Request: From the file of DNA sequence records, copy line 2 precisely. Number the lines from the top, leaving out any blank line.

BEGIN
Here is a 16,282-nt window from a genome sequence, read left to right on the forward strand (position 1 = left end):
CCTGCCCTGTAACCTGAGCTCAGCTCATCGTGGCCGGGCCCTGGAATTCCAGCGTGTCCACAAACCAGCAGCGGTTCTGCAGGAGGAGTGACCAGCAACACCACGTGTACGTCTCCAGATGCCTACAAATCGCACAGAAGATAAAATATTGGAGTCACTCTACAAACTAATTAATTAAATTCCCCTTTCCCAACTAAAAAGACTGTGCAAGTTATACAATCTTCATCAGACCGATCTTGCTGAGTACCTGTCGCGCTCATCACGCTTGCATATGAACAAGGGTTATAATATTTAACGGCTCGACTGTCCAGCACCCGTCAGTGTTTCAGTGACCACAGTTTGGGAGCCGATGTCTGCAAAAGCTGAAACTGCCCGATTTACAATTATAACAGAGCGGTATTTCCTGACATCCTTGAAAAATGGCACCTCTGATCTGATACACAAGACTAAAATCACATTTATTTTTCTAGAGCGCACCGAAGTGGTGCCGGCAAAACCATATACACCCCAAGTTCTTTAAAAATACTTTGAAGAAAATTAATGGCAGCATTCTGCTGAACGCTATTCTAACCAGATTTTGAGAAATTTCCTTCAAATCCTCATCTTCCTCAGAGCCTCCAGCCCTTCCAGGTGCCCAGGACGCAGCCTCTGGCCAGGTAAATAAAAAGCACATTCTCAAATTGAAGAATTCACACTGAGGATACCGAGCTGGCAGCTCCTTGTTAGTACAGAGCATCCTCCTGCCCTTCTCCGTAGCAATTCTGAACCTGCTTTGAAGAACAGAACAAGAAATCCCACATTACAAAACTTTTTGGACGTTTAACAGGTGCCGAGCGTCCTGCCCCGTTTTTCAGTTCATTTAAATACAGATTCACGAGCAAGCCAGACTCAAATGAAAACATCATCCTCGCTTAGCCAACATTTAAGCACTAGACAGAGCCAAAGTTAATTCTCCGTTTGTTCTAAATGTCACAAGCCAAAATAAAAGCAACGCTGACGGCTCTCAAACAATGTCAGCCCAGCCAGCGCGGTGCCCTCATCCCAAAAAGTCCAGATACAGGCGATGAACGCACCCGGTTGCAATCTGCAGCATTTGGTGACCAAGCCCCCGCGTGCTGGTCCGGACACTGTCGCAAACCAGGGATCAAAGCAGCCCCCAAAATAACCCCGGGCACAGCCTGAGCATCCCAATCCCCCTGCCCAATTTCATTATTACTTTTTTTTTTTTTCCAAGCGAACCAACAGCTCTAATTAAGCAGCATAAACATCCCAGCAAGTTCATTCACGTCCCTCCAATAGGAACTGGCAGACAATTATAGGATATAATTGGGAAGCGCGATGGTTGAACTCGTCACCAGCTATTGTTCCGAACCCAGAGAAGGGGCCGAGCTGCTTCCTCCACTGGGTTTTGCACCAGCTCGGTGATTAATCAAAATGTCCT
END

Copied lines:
CCTGCCCTGTAACCTGAGCTCAGCTCATCGTGGCCGGGCCCTGGAATTCCAGCGTGTCCACAAACCAGCAGCGGTTCTGCAGGAGGAGTGACCAGCAACACCACGTGTACGTCTCCAGATGCCTACAAATCGCACAGAAGATAAAATATTGGAGTCACTCTACAAACTAATTAATTAAATTCCCCTTTCCCAACTAAAAAGACTGTGCAAGTTATACAATCTTCATCAGACCGATCTTGCTGAGTACCTGTCGCGCTCATCACGCTTGCATATGAACAAGGGTTATAATATTTAACGGCTCGACTGTCCAGCACCCGTCAGTGTTTCAGTGACCACAGTTTGGGAGCCGATGTCTGCAAAAGCTGAAACTGCCCGATTTACAATTATAACAGAGCGGTATTTCCTGACATCCTTGAAAAATGGCACCTCTGATCTGATACACAAGACTAAAATCACATTTATTTTTCTAGAGCGCACCGAAGTGGTGCCGGCAAAACCATATACACCCCAAGTTCTTTAAAAATACTTTGAAGAAAATTAATGGCAGCATTCTGCTGAACGCTATTCTAACCAGATTTTGAGAAATTTCCTTCAAATCCTCATCTTCCTCAGAGCCTCCAGCCCTTCCAGGTGCCCAGGACGCAGCCTCTGGCCAGGTAAATAAAAAGCACATTCTCAAATTGAAGAATTCACACTGAGGATACCGAGCTGGCAGCTCCTTGTTAGTACAGAGCATCCTCCTGCCCTTCTCCGTAGCAATTCTGAACCTGCTTTGAAGAACAGAACAAGAAATCCCACATTACAAAACTTTTTGGACGTTTAACAGGTGCCGAGCGTCCTGCCCCGTTTTTCAGTTCATTTAAATACAGATTCACGAGCAAGCCAGACTCAAATGAAAACATCATCCTCGCTTAGCCAACATTTAAGCACTAGACAGAGCCAAAGTTAATTCTCCGTTTGTTCTAAATGTCACAAGCCAAAATAAAAGCAACGCTGACGGCTCTCAAACAATGTCAGCCCAGCCAGCGCGGTGCCCTCATCCCAAAAAGTCCAGATACAGGCGATGAACGCACCCGGTTGCAATCTGCAGCATTTGGTGACCAAGCCCCCGCGTGCTGGTCCGGACACTGTCGCAAACCAGGGATCAAAGCAGCCCCCAAAATAACCCCGGGCACAGCCTGAGCATCCCAATCCCCCTGCCCAATTTCATTATTACTTTTTTTTTTTTTCCAAGCGAACCAACAGCTCTAATTAAGCAGCATAAACATCCCAGCAAGTTCATTCACGTCCCTCCAATAGGAACTGGCAGACAATTATAGGATATAATTGGGAAGCGCGATGGTTGAACTCGTCACCAGCTATTGTTCCGAACCCAGAGAAGGGGCCGAGCTGCTTCCTCCACTGGGTTTTGCACCAGCTCGGTGATTAATCAAAATGTCCT